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  • Keith Newman

Neil Burden’s legacy - Caring for the Cape (Part 1 of 2)

Neil Burden has been committed to the health and safety of locals and the local environment for decades, and still at 86-years retains his duties as an honorary ranger checking on species growth with a watchful eye on the cliffs of the Cape for potential landslides.

Neil Burden standing next to his trusty tractor
Neil Burden standing next to his trusty tractor

Neil, one of the grandchildren of pioneering Te Awanga residents Thomas and Julia Burden who first camped there in the late 1890s, and still heads out around the coast on his quadbike checking on the growth of small crayfish on the southern side of the Cape. He prides himself on knowing the best fishing, crayfish and netting spots and has been involved in numerous search and rescue operations on sea and land.

His parents Mick (Percival Michael Witherden-Burden) and Jesse Burden had seven children; Neil was in the middle and is one of four surviving siblings; Maureen (nee Heaps), Helen, and the youngest Peter who in 2021 was aged 79-years.

Neil has always been a practical ‘hands on’ man, who liked to get on with the job; he resents creeping bureaucracy when it becomes unnecessarily complex demanding people sign off, certify, verify and tick more boxes.

He’s been involved with surf rescue and has a medal from Civil Defence for helping rescue people from the Cape “including towing out boats that have been sinking”, using his boat to spot where people are trapped up on the cliffs and putting lights up to direct the helicopters to come in.

In the days when there was only CB (Citizen Band) radio, the local community worked together with its own Civil Defence efforts. This included Mel Gudgeon who ran the Clifton Camp and Ian Hope who had the CB radio equipment, Neil’s wife Elizabeth who was also a CB operator, and key people in the community “who knew stuff” and had boats and tractors.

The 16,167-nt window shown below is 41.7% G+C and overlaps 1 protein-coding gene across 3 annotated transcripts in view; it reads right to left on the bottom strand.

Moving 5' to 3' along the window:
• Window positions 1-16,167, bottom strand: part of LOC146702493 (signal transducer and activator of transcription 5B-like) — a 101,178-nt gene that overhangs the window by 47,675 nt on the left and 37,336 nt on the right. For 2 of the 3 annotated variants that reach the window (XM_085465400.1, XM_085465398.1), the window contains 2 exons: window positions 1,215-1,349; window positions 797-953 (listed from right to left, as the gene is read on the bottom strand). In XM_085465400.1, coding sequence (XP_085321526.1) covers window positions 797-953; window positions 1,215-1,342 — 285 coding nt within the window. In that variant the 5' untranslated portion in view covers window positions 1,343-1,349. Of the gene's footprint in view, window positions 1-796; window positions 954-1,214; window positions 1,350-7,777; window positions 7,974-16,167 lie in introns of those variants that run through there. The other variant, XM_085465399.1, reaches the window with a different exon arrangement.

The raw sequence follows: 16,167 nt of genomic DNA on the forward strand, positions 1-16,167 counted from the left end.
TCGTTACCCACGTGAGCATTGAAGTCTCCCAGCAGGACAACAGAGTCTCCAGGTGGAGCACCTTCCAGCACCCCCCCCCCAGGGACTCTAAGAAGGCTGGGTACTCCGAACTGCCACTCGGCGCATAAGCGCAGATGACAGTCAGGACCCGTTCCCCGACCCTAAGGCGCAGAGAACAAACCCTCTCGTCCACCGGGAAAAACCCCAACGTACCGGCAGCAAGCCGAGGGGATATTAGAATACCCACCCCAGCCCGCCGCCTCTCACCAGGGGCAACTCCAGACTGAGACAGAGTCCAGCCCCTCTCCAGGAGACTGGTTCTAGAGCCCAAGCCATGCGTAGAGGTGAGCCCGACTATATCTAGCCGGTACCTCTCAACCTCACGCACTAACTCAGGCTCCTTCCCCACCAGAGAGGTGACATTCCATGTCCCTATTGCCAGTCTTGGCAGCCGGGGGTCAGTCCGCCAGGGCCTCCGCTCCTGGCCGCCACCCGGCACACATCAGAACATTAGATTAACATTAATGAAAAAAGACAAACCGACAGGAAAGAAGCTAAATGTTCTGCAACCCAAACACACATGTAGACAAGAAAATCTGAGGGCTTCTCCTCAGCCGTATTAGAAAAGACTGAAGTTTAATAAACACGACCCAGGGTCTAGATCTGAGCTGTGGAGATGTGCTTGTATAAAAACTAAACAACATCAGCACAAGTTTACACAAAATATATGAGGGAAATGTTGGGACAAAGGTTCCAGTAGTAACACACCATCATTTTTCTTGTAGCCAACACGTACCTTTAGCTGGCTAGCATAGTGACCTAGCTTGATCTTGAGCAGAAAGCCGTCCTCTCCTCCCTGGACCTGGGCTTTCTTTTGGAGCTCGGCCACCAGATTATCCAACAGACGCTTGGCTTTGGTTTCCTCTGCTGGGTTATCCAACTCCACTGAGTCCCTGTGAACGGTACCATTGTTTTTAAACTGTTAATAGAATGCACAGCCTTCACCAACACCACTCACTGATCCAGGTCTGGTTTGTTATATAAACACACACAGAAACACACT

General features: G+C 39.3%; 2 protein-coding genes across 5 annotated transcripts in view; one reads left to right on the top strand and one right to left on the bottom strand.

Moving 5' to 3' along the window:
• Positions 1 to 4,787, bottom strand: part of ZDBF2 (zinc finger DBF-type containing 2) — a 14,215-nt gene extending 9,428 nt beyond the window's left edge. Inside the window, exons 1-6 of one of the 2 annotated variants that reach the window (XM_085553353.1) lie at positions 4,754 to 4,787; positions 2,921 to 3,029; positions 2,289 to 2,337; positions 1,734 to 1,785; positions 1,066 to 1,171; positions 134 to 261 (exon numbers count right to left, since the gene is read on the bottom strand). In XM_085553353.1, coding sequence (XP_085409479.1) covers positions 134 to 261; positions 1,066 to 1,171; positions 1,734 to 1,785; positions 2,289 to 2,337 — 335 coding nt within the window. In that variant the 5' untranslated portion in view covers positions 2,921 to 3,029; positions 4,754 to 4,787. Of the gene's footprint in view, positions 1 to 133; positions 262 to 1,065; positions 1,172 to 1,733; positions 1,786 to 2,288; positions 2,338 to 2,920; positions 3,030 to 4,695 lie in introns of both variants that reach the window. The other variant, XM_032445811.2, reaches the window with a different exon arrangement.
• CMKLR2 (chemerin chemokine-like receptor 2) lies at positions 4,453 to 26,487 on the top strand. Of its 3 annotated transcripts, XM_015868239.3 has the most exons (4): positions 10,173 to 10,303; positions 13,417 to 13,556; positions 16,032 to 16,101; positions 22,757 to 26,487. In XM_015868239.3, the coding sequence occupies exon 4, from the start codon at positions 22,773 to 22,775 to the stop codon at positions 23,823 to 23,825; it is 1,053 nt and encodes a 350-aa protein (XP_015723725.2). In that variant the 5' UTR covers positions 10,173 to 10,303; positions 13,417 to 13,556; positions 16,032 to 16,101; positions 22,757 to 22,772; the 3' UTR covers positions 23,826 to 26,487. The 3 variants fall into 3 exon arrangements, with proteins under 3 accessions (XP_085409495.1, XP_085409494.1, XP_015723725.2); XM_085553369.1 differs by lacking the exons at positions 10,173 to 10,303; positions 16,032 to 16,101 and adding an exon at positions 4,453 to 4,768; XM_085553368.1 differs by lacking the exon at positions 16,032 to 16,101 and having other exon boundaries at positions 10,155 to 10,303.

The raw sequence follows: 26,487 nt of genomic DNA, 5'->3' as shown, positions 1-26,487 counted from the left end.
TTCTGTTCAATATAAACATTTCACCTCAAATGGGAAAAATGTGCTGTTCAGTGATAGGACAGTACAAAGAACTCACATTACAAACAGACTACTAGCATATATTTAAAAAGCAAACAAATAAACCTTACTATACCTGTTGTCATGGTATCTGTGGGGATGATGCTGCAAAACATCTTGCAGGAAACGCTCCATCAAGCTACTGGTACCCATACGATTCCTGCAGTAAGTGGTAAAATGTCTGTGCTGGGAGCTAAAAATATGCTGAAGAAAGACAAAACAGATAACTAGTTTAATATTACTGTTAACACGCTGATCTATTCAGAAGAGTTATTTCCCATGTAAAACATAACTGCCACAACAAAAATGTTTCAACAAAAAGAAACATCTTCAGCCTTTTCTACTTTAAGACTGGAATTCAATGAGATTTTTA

Pioneering gannet tours

Neil’s father Mick, having returned from WW1, was a committed fisherman who took on seasonal carpentry work and yard maintenance at Tomoana Freezing Works, and in the off-season built boats.

Mick had a commercial fishing license, mostly used to feed the family and neighbours. “From time to time, of course, we had friends in Hastings or Havelock we would trade with for apples or potatoes.”

Family members also used to drive around and ‘hawk’ some of the catches in different places, but the council insisted we needed “a hawker's licence".

He loved his Model T cars and pioneered the coastal trips to the Cape Kidnappers to see the gannets.

He was a member of the Forest and Bird Society and would take members out to the Cape in his Chrysler truck. Campers were often given the opportunity to join him and in those early days there was no charge.

Mick used to take the full family around the Cape at least once a year. They knew all the rocks and kept a close eye on the regular slips. If the way was blocked a group of locals including those staying at Burden’s Motor Camp, would go out with a pickaxe and shovels and some solid manual effort to clear the way. "We would say if you come out and give us a hand, we'll take your family out for nothing".

He recalls everyone had to sign in before walking or driving out to the Cape so a check could be made on who was out there and when they returned.

Scotsman’s Point at Clifton Beach has nothing to do with the Gordon’s. “People camping there with tents would ask those heading toward the Cape to pay a fee to go along the beach, even though it was Crown land, and it was named for those who refused to pay”.

The earliest gannet tours were unofficial, random and something his father did to educate and entertain friends and family.